Gov. Bullock (right) with Martin Simon, NGA Interim Division Director – Economic Opportunity Division, at the Pittsburgh meeting. Photo – Provided

“Our current and future workers must be prepared for a new environment and governors can lead the charge to create stronger connections between that education sector and the private sector,” Gov. Bullock told the group. “Our focus on future labor has to also be supplemented by investing in present workers. We need to be working to scale up successful programs and develop new ones to reskill mid-career workers who are most vulnerable to rapid change in a changing economy.”

Governor Bullock warned that the states must remember the rural communities often excluded from new tech and economic advances.

“We know that rural America can often face limited access to education, insufficient digital or physical infrastructure, lesser access to good health care and declining labor pools,” said Gov. Bullock. “We have to recognize that if any community is left behind, that we all fall behind, so we’ll be asking our governors also to focus our energies on working with small towns and communities all over America to empower them in their own future. If we strengthen that backbone of America, our whole nation certainly stands taller.”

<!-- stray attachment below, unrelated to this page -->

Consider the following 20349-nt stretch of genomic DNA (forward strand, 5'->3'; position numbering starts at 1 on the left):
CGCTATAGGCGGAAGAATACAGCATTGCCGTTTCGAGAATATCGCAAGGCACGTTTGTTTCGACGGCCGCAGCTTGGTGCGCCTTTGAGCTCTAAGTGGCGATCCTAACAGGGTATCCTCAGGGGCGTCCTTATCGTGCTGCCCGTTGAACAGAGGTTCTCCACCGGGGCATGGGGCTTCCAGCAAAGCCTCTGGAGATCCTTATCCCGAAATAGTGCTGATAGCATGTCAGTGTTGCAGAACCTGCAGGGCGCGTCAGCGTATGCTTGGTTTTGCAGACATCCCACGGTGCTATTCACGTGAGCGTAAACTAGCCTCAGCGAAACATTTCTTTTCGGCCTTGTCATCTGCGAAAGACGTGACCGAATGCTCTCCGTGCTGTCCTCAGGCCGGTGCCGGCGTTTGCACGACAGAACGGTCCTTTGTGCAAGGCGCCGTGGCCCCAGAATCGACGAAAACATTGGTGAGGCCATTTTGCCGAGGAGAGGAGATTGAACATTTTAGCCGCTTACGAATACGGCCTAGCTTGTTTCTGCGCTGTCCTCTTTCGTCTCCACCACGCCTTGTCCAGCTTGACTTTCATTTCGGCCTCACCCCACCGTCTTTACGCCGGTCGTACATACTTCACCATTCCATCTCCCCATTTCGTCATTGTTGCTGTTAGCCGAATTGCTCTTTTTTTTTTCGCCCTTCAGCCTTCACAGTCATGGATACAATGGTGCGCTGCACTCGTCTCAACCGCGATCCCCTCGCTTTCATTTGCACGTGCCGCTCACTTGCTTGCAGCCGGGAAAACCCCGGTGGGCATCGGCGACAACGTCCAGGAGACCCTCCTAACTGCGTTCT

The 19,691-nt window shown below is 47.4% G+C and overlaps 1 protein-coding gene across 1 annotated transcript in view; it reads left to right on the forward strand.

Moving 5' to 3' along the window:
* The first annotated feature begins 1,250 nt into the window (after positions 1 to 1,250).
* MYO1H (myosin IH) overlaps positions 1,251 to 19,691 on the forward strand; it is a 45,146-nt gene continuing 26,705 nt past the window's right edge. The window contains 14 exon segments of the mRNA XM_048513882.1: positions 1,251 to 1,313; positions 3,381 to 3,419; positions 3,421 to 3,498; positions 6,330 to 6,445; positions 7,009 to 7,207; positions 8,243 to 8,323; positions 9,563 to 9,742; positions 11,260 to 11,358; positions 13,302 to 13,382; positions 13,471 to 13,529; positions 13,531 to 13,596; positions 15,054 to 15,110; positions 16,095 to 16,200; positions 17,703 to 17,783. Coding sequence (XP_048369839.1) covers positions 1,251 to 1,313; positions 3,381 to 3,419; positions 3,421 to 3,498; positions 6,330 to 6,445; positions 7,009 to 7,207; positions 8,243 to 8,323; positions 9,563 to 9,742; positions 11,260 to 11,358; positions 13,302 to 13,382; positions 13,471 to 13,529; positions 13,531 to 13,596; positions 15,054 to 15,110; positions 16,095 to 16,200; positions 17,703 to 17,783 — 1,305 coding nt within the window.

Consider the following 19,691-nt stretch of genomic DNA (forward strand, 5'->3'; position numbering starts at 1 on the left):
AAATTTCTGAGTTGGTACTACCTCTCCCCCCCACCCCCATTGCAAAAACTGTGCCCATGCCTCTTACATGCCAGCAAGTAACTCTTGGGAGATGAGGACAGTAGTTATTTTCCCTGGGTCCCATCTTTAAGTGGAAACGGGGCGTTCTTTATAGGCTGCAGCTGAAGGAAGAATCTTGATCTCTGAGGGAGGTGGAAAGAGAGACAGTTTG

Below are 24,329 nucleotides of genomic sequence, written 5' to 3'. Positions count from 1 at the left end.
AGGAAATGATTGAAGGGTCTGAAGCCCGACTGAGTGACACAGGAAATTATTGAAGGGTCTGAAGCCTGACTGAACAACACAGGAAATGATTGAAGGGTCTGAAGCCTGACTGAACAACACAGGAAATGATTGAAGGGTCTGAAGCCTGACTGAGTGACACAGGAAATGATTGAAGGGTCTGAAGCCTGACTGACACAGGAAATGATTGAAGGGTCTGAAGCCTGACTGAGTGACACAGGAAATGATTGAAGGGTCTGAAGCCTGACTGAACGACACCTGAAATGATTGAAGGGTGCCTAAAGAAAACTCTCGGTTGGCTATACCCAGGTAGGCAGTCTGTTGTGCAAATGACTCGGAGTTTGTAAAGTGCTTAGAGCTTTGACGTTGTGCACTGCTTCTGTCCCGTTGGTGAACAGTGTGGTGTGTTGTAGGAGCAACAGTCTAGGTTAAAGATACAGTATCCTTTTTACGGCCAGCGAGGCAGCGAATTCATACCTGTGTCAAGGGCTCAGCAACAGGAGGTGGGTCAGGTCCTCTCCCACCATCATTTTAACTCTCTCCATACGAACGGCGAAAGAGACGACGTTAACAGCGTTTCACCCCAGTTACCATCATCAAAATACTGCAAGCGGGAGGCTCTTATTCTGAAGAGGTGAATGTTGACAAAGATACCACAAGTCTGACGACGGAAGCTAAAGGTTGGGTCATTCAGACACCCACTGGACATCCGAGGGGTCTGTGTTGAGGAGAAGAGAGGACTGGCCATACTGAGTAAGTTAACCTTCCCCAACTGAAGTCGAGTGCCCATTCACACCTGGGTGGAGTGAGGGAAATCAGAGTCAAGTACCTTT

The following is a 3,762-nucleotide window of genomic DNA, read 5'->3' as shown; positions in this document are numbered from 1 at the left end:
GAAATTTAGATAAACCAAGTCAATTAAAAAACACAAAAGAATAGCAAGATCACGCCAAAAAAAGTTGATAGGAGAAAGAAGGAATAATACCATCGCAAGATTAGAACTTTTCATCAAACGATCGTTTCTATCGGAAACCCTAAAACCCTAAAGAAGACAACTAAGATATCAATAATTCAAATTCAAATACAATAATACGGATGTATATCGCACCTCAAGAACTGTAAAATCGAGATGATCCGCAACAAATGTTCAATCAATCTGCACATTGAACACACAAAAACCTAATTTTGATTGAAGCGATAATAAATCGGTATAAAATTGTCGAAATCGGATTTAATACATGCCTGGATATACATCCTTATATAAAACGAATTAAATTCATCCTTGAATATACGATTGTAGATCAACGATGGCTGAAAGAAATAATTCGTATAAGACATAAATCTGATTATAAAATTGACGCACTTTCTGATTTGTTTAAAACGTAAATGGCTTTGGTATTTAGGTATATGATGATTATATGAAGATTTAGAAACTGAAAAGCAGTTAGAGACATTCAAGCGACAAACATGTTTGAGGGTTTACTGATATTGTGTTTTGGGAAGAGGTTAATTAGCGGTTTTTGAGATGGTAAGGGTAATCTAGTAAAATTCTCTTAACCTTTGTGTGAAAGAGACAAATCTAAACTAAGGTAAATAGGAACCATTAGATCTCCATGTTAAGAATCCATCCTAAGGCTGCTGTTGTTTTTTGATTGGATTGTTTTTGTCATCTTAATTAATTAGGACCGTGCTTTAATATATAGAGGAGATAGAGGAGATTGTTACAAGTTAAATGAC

Gov. Bullock praised the governors and state workforce development programs already doing good work around the county. The goal of the initiative is — through sharing information on those programs that are working and discussing ongoing issues that are getting in the way of progress — to develop a comprehensive roadmap focused on solutions for all states to use to create a more advanced and productive workforce.

The framework for the NGA's Good Jobs for All Americans initiative.
The framework for action from the NGA’s Good Jobs for All Americans initiative. Image – National Governors Association

“The economy of the future, and more and more the economy of today, requires schools to partner with businesses and provide better career information to youths so that they’re prepared for whatever the future might hold. It’s going to demand sustained investments and apprenticeships and on-the-job training programs, as well as forming direct connections between business and skilled labor,” according to Gov. Bullock.

Gov. Bullock and I discussed some of the workforce development challenges and the strategies that are working in Montana when we spoke in Pittsburgh and also earlier this year at the Milken Global Conference in California.